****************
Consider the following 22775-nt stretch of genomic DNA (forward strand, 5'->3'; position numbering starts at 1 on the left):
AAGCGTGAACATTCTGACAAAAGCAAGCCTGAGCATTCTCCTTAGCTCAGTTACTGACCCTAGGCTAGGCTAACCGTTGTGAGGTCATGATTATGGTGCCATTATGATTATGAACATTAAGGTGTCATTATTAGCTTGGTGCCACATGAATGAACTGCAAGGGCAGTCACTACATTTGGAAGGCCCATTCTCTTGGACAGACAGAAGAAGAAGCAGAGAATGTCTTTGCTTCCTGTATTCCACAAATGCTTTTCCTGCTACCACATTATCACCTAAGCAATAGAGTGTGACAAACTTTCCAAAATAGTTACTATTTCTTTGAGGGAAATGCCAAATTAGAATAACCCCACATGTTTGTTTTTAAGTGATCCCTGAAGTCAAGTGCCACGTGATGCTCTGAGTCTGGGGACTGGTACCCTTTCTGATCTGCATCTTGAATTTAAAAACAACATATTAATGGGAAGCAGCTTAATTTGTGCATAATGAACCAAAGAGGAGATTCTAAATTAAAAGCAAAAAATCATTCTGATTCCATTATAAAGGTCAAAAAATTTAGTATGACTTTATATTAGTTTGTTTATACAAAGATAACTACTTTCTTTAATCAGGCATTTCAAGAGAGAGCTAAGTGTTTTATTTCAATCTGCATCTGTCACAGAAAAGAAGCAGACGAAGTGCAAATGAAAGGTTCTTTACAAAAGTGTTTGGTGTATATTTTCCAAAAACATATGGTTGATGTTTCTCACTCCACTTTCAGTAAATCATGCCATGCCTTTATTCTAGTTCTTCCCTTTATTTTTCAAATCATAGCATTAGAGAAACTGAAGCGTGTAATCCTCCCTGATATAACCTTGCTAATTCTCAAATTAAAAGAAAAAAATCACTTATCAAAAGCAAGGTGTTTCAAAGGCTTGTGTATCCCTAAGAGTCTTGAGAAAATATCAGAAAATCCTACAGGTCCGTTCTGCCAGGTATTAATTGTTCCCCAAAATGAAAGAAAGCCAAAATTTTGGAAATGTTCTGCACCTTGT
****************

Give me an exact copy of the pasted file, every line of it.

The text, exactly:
Consider the following 22775-nt stretch of genomic DNA (forward strand, 5'->3'; position numbering starts at 1 on the left):
AAGCGTGAACATTCTGACAAAAGCAAGCCTGAGCATTCTCCTTAGCTCAGTTACTGACCCTAGGCTAGGCTAACCGTTGTGAGGTCATGATTATGGTGCCATTATGATTATGAACATTAAGGTGTCATTATTAGCTTGGTGCCACATGAATGAACTGCAAGGGCAGTCACTACATTTGGAAGGCCCATTCTCTTGGACAGACAGAAGAAGAAGCAGAGAATGTCTTTGCTTCCTGTATTCCACAAATGCTTTTCCTGCTACCACATTATCACCTAAGCAATAGAGTGTGACAAACTTTCCAAAATAGTTACTATTTCTTTGAGGGAAATGCCAAATTAGAATAACCCCACATGTTTGTTTTTAAGTGATCCCTGAAGTCAAGTGCCACGTGATGCTCTGAGTCTGGGGACTGGTACCCTTTCTGATCTGCATCTTGAATTTAAAAACAACATATTAATGGGAAGCAGCTTAATTTGTGCATAATGAACCAAAGAGGAGATTCTAAATTAAAAGCAAAAAATCATTCTGATTCCATTATAAAGGTCAAAAAATTTAGTATGACTTTATATTAGTTTGTTTATACAAAGATAACTACTTTCTTTAATCAGGCATTTCAAGAGAGAGCTAAGTGTTTTATTTCAATCTGCATCTGTCACAGAAAAGAAGCAGACGAAGTGCAAATGAAAGGTTCTTTACAAAAGTGTTTGGTGTATATTTTCCAAAAACATATGGTTGATGTTTCTCACTCCACTTTCAGTAAATCATGCCATGCCTTTATTCTAGTTCTTCCCTTTATTTTTCAAATCATAGCATTAGAGAAACTGAAGCGTGTAATCCTCCCTGATATAACCTTGCTAATTCTCAAATTAAAAGAAAAAAATCACTTATCAAAAGCAAGGTGTTTCAAAGGCTTGTGTATCCCTAAGAGTCTTGAGAAAATATCAGAAAATCCTACAGGTCCGTTCTGCCAGGTATTAATTGTTCCCCAAAATGAAAGAAAGCCAAAATTTTGGAAATGTTCTGCACCTTGT